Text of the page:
The move by the Subcommittee on Capital Markets, Insurance, and Government-Sponsored Enterprises, part of the Financial Services Committee, chaired by the sponsor of the stock option bill – HR 3574 – Richard Baker (R – Louisiana) to set a markup date will allow amendments to be attached to the bill. Additionally, the mark-up session will represent the first time Congressional votes would be recorded on the bill.
As the language of the bill current reads, only stock options granted to a company’s top five executives would be required to be counted as an expense on corporate financial statements. This would be in contradiction to the Exposure Draft – Share-Based Payment, an Amendment of FASB Statements No. 123 and 95 – issued by the nation’s accounting rulemakers, the Financial Accounting Standards Board (FASB), in March requiring stock options to be counted as an expense on the grant date for all employees (See FASB Hands Down Option Expensing Proposal).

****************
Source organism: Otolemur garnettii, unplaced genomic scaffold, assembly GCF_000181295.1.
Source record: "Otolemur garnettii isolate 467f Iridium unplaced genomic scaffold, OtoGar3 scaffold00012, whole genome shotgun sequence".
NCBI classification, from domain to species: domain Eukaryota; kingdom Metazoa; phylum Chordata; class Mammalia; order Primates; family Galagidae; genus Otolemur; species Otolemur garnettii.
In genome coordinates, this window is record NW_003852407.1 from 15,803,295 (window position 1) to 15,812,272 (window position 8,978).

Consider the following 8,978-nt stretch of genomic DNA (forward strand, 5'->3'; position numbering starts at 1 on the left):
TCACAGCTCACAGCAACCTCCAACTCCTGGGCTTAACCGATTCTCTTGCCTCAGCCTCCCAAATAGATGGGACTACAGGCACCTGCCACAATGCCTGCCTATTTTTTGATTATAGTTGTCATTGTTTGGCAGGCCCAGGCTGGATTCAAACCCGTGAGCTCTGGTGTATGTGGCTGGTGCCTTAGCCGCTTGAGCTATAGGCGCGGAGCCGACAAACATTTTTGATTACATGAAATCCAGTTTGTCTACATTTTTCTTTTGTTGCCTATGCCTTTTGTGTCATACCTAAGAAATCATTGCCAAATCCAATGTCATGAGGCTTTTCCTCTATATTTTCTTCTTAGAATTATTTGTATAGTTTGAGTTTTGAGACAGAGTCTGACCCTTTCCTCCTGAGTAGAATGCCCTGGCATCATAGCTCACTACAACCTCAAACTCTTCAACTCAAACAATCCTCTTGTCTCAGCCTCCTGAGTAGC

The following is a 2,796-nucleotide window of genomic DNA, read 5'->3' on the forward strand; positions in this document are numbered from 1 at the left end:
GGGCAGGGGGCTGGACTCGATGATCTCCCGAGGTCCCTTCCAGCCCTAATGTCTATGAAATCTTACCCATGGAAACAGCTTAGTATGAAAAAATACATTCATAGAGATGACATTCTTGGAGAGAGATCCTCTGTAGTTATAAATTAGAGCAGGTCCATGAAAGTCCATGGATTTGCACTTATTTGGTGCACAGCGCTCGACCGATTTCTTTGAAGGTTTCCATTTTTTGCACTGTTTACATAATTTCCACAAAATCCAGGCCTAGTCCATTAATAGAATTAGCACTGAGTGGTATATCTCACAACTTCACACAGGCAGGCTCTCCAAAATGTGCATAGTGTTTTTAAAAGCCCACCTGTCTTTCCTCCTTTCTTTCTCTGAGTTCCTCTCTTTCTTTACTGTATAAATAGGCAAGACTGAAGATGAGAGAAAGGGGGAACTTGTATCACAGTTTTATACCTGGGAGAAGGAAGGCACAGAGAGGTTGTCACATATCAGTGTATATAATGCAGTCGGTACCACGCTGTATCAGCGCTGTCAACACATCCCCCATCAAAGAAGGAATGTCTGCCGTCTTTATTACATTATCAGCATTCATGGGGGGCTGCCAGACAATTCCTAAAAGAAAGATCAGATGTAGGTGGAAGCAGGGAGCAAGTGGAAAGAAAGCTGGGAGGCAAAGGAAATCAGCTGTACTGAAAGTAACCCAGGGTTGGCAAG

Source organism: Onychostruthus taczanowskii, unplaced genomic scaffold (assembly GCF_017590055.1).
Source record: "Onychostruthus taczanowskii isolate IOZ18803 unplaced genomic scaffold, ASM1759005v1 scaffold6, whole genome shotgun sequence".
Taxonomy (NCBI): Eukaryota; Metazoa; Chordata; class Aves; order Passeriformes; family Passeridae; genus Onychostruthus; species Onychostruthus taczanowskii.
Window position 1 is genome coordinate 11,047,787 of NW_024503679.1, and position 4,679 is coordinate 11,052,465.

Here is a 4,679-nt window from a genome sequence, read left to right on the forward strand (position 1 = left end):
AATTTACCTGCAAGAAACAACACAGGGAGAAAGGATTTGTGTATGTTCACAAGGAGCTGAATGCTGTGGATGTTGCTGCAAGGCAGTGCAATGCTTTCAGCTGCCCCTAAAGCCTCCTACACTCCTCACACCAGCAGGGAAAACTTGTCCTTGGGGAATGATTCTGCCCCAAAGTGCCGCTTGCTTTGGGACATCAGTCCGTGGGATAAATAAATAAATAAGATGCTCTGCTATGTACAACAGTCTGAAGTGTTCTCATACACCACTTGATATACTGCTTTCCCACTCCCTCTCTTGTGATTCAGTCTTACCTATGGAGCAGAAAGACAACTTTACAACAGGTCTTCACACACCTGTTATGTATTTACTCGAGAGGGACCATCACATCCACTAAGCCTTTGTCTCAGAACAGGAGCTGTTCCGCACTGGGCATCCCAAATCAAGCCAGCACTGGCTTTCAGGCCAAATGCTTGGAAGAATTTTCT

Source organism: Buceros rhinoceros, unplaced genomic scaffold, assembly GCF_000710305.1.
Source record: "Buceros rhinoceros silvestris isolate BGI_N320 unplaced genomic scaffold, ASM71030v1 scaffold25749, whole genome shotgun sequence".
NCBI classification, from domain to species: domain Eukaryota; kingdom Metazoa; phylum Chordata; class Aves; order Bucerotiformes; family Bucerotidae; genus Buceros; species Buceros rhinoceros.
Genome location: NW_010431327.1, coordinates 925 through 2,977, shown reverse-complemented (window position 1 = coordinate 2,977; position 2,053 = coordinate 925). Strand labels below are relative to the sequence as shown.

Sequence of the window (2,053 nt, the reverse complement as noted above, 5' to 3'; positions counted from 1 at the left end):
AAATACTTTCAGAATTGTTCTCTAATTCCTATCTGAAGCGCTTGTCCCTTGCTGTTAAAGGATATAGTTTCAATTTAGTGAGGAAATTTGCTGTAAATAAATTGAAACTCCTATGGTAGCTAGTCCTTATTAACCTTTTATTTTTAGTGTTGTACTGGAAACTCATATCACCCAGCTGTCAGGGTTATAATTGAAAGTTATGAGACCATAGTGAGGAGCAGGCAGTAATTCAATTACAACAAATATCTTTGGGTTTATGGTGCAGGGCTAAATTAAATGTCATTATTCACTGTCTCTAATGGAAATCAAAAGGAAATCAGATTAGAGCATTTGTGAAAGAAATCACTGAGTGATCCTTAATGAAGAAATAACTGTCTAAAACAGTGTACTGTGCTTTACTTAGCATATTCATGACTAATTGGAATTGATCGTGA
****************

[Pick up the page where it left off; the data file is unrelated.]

Support for the measure has been broad and bipartisan, with107 cosponsors, includingHouse Minority Leader Nancy Pelosi (D-California) (See Pelosi Backs Executive Option Expensing Bill ). Further, similar legislation has been proposed by Senator Michael Enzi (R- Wyo ming), which has garnered support from 16 co-sponsors.
Critics of FASB’s proposal, which are heavily concentrated among the high-tech and venture capital firms, argue mandatory stock option expensing would devastate their current compensation practices. However, supporters of mandatory stock option expensing blame stock options for inflating corporate earnings by tempting executives to pump up stock prices. In fact, FASB has considered requiring their expensing before, but backed away from the idea in 1994 under pressure from the Senate.
Trying to prevent encroachments from U.S. lawmakers on the accounting rulemaking policy, a host of Washington insiders, includingRichard Shelby (R-Alabama) and Paul Sarbanes (D-Maryland), have urged Congress to drop legislative attempts at rerouting the option expensing proposals. This group maintains FASB should remain an independent rulemaking body free from Congressional influence.